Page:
[haiku] Re: Some minor suggestions to the Distro Guidelines.

  • From: "Jorge G. Mare" <koki@xxxxxxxxxxxxx>
  • To: haiku@xxxxxxxxxxxxx
  • Date: Tue, 27 Oct 2009 19:07:45 -0700

Hi Nicholas,

On Mon, 2009-10-12 at 23:51 +0100, Nicholas Blachford wrote:
> I mentioned I had some suggestions and I was going to send an email.  
> Don't know if anyone was waiting for it but if you were, I should  
> point out that I've changed strategy.  Since I'll be at BeGeistert  
> this week end I'm going to present them instead :-)
> --
> As for the discussion on not making it easy to make distros, that is  
> up to the developers.  However, if you deliberately make it difficult  
> to remove trademarks it could then be argued you are not making enough  
> effort to protect them.
> I don't know about trademark law but you are legally required to  
> protect copyrights, you lose them if you don't.  If the same is true  
> for trademarks, by making it difficult to remove them, you are  
> potentially handing any trademark infringer a *very* powerful weapon  
> to use against you.

As a follow up to this thread, I would like to comment on what I read on
the slides that you used for your presentation at BG.

In principle, I agree with you that the existing formulation is quite
vague, not properly worded, and lacking in detail; to that I would add
that it does not cover many plausible future scenarios. As you argue, in
its present form the distro guidelines could have the opposite effect of
what it is intended to do.

However, I think there is a fundamental problem is not in the
formulation of distro guidelines, but rather in the fact that there is a
distro guidelines in the absence of a proper trademark policy.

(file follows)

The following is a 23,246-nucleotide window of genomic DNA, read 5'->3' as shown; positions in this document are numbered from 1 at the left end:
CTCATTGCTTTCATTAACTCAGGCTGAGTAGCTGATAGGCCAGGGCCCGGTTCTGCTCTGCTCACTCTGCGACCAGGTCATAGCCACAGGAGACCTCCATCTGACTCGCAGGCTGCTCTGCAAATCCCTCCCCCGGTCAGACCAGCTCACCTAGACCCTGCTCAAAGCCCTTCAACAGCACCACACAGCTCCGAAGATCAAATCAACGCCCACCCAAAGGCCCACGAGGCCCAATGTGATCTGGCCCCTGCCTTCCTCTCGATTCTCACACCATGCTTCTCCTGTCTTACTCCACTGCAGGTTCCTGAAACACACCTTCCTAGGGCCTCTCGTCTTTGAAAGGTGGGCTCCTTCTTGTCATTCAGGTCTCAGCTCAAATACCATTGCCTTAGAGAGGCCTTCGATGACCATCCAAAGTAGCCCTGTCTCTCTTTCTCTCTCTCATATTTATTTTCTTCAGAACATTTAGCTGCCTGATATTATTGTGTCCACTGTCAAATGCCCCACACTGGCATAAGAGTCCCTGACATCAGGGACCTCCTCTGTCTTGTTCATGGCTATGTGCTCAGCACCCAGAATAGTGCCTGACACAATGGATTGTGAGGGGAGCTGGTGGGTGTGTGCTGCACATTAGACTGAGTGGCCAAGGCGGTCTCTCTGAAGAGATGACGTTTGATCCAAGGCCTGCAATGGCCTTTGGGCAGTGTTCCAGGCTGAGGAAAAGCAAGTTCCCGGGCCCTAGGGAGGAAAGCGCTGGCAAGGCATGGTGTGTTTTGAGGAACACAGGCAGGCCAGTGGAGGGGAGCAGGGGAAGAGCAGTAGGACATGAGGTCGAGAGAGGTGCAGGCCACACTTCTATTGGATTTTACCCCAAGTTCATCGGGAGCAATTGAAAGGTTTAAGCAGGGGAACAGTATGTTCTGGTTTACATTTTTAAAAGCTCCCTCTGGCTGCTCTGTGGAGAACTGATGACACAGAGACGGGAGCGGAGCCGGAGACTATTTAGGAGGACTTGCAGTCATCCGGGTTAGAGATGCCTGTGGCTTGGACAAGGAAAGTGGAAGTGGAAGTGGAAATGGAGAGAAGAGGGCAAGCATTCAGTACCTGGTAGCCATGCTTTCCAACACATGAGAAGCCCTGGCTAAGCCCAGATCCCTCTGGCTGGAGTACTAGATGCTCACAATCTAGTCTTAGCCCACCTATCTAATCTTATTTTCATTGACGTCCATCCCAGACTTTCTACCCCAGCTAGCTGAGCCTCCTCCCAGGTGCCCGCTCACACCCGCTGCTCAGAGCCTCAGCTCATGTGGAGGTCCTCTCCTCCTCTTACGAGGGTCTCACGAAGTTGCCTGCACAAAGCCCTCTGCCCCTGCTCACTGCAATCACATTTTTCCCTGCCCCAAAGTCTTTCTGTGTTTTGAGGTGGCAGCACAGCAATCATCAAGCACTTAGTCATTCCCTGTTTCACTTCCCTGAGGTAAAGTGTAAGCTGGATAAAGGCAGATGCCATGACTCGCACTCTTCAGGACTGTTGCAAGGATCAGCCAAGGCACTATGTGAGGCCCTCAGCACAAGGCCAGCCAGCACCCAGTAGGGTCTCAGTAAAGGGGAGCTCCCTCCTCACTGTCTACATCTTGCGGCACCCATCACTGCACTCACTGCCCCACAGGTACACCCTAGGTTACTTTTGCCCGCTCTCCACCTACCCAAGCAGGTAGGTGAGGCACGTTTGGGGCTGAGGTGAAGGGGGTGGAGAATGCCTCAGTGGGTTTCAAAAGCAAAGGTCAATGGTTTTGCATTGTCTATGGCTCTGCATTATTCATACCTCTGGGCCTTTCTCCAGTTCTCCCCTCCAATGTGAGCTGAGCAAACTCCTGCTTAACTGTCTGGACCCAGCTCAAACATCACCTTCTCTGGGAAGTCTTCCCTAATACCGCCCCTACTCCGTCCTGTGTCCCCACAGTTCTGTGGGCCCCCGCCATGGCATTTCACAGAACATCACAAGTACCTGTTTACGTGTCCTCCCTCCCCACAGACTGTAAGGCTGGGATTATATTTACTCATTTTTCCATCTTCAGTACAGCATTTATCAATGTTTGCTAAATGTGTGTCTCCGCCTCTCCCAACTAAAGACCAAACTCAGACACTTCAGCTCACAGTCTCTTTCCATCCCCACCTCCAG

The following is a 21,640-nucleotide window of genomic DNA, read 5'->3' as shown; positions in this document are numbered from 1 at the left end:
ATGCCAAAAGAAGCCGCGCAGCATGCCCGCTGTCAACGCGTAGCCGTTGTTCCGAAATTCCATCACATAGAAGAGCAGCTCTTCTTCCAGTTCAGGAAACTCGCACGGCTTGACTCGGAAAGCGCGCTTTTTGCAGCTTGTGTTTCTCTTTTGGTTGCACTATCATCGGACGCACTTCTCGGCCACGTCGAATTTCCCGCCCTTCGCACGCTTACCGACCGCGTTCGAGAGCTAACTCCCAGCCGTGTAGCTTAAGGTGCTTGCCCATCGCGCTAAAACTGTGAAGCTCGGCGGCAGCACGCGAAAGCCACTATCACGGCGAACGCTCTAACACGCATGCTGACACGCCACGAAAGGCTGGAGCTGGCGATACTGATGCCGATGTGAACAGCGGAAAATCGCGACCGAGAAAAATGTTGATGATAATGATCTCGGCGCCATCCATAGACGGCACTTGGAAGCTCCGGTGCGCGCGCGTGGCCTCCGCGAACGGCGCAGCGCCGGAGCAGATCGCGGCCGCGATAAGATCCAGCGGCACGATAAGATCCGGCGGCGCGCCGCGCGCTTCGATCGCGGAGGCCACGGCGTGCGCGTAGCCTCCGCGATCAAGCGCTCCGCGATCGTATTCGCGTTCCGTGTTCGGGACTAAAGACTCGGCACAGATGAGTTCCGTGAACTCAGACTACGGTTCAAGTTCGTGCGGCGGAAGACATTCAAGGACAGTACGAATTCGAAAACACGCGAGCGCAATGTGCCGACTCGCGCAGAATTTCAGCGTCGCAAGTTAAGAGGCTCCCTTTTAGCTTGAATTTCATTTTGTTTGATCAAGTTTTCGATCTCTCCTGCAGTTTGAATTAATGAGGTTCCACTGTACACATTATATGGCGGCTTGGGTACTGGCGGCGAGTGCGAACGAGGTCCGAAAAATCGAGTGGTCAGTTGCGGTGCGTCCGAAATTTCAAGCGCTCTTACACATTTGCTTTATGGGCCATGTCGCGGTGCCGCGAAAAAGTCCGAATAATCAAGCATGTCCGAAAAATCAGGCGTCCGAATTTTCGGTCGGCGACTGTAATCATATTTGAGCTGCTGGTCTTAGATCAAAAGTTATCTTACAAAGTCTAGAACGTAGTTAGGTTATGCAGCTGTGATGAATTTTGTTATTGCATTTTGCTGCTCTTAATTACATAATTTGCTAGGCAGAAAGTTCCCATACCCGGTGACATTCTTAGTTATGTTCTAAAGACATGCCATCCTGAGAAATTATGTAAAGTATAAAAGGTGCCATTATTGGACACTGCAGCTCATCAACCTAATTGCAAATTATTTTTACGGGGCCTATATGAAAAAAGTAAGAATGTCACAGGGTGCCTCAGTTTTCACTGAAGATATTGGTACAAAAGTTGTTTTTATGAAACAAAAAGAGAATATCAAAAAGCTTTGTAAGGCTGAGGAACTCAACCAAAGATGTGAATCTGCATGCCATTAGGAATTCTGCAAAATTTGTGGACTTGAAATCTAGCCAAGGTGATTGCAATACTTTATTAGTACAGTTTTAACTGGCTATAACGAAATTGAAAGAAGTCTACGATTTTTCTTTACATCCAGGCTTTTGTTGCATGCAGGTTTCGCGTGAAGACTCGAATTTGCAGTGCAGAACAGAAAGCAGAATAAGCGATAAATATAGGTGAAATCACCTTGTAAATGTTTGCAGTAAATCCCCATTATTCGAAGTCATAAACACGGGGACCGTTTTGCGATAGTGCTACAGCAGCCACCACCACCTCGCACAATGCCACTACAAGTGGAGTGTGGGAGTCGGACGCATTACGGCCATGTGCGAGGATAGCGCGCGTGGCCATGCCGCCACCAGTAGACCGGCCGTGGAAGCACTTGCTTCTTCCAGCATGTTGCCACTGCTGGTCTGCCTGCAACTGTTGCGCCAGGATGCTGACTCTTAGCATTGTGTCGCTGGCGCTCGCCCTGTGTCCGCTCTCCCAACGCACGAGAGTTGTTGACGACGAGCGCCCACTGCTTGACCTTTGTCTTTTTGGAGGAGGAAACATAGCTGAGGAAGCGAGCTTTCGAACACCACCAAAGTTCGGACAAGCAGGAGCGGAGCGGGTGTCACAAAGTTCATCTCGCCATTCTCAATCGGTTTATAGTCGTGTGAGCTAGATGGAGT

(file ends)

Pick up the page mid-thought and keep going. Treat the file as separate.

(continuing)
Contrary to what you assert on slide #15, a trademark policy in the
context of the Haiku project should not focus on avoiding distros
(incompatible or not).

If I understood the Haiku admins correctly way back in 2007, the purpose
here is to build a brand, this being the *distinctive* (this word is
important) means by which people can associate the result of your hard
work with a certain set of features, level of quality, etc., and to
protect that brand from being misused by third parties in ways that can
be damaging to Haiku.

That being the goal, the focus should be on trademarks, not distro
guidelines. Granted, this would have a component relative to
*derivatives* (not necessarily distros), but that would not be the
centerpiece of the means to reach the above-mentioned goals.

In the context of trademarks, the "HighKoo" name that you used as an
example (in slide 26) would be infringing, as it carries an inherent
intent to misrepresent. That the spelling is different is irrelevant.

In what relates to derivatives, distros will come, and that's
unavoidable. But that does not mean that we should not try to protect
all the work that has gone into Haiku from the potential problems that
are associated with third party distros. So maybe some sort of balance
could be pursued, such as allowing, for example, country and/or
locale-specific editions (so to call them) or other selective variants
to cater to a well-defined and very specific number of scenarios. I
suppose this is possible, but it can be tricky formulate and then
cumbersome to monitor/enforce.

On the other hand, one could very well argue that Haiku does not have
the resources to do this in a way that is viable and sustainable; as we
very well know by now, that something can be put in writing does not
mean that it can or will be executed, particularly in the case of
volunteer-only projects like Haiku.


Jorge/aka Koki

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